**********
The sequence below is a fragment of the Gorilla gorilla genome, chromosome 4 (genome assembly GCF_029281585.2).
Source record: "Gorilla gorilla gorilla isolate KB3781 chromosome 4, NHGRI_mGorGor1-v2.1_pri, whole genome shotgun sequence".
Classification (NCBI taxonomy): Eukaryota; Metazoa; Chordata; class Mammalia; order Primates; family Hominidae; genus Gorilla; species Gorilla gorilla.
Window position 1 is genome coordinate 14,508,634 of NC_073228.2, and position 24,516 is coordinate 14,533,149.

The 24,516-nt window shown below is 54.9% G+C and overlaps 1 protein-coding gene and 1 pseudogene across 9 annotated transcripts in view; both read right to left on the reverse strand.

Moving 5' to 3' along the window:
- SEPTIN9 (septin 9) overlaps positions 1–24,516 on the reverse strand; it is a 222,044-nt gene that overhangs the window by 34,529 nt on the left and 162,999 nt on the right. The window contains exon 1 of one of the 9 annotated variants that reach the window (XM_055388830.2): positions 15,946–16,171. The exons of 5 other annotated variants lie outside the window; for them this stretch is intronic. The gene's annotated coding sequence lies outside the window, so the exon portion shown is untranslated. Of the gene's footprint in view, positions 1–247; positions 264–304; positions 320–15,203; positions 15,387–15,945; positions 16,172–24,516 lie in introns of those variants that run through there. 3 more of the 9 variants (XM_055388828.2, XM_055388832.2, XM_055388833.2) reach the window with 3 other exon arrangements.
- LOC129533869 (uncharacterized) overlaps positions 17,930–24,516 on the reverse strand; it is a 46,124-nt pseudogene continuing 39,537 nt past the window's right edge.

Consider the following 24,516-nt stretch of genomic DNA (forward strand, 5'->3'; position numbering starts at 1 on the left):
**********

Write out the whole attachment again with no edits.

The sequence below is a fragment of the Gorilla gorilla genome, chromosome 4 (genome assembly GCF_029281585.2).
Source record: "Gorilla gorilla gorilla isolate KB3781 chromosome 4, NHGRI_mGorGor1-v2.1_pri, whole genome shotgun sequence".
Classification (NCBI taxonomy): Eukaryota; Metazoa; Chordata; class Mammalia; order Primates; family Hominidae; genus Gorilla; species Gorilla gorilla.
Window position 1 is genome coordinate 14,508,634 of NC_073228.2, and position 24,516 is coordinate 14,533,149.

The 24,516-nt window shown below is 54.9% G+C and overlaps 1 protein-coding gene and 1 pseudogene across 9 annotated transcripts in view; both read right to left on the reverse strand.

Moving 5' to 3' along the window:
- SEPTIN9 (septin 9) overlaps positions 1–24,516 on the reverse strand; it is a 222,044-nt gene that overhangs the window by 34,529 nt on the left and 162,999 nt on the right. The window contains exon 1 of one of the 9 annotated variants that reach the window (XM_055388830.2): positions 15,946–16,171. The exons of 5 other annotated variants lie outside the window; for them this stretch is intronic. The gene's annotated coding sequence lies outside the window, so the exon portion shown is untranslated. Of the gene's footprint in view, positions 1–247; positions 264–304; positions 320–15,203; positions 15,387–15,945; positions 16,172–24,516 lie in introns of those variants that run through there. 3 more of the 9 variants (XM_055388828.2, XM_055388832.2, XM_055388833.2) reach the window with 3 other exon arrangements.
- LOC129533869 (uncharacterized) overlaps positions 17,930–24,516 on the reverse strand; it is a 46,124-nt pseudogene continuing 39,537 nt past the window's right edge.

Consider the following 24,516-nt stretch of genomic DNA (forward strand, 5'->3'; position numbering starts at 1 on the left):